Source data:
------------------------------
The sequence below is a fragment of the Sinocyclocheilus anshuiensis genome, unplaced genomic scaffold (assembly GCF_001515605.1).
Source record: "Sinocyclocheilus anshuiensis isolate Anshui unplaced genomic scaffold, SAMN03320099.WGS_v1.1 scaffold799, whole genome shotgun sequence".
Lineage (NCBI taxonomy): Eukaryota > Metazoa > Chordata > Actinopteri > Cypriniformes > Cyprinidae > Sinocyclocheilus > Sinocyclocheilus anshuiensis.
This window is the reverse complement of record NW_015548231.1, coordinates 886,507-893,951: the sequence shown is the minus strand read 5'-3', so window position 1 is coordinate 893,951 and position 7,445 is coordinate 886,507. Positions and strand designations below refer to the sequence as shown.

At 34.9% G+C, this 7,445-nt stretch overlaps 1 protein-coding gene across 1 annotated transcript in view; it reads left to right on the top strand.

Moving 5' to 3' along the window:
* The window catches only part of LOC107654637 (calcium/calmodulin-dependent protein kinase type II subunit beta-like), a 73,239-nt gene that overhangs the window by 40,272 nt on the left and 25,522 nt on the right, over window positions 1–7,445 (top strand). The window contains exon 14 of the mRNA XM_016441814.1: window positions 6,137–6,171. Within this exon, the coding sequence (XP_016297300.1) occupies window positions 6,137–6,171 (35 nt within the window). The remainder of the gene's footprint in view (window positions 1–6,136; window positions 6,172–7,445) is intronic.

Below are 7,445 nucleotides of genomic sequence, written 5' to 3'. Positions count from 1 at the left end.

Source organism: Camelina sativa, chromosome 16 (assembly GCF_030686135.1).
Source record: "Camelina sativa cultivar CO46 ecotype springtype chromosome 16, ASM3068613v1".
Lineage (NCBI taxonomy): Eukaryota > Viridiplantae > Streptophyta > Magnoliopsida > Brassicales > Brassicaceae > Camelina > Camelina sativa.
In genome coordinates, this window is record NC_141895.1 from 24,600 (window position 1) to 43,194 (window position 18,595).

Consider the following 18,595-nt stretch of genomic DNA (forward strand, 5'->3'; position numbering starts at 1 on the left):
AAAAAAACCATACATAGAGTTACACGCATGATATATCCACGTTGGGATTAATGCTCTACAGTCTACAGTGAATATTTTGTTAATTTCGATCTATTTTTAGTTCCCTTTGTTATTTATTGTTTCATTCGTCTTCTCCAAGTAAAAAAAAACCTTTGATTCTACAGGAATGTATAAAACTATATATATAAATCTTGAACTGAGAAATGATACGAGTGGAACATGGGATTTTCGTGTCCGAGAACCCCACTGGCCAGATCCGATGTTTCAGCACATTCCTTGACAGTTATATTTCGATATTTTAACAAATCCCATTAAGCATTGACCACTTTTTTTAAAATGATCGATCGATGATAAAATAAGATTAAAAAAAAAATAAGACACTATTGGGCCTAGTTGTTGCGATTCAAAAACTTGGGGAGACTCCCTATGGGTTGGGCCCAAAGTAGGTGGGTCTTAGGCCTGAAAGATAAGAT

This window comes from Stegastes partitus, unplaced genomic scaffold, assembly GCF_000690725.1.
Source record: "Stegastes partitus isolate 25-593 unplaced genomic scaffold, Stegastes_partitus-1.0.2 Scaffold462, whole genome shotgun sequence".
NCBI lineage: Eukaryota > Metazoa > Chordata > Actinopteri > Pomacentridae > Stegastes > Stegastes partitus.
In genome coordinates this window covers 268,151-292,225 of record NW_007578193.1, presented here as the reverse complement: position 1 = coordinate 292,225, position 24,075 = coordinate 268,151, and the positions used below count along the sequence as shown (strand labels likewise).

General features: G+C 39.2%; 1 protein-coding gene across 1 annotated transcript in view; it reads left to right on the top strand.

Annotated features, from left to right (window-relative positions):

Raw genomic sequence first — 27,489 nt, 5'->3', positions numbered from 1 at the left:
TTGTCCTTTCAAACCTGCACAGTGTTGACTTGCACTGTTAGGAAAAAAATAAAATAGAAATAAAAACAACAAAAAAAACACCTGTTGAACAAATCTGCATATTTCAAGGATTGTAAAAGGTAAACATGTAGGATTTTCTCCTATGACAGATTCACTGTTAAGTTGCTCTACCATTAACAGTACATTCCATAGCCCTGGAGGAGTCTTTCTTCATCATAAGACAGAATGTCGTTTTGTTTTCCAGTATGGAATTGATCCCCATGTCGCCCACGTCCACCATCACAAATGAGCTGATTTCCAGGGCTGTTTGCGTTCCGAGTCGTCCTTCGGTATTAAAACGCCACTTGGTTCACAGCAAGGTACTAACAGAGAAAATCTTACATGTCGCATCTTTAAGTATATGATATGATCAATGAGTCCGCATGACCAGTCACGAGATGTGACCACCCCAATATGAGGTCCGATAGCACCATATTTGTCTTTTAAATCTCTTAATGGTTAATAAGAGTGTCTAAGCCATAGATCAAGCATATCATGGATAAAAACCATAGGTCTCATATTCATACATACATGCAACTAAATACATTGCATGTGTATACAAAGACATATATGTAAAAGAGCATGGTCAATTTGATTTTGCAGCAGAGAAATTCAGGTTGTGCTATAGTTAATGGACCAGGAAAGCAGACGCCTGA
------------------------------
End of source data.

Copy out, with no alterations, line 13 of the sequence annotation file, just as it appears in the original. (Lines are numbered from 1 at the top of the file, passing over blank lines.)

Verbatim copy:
Consider the following 18,595-nt stretch of genomic DNA (forward strand, 5'->3'; position numbering starts at 1 on the left):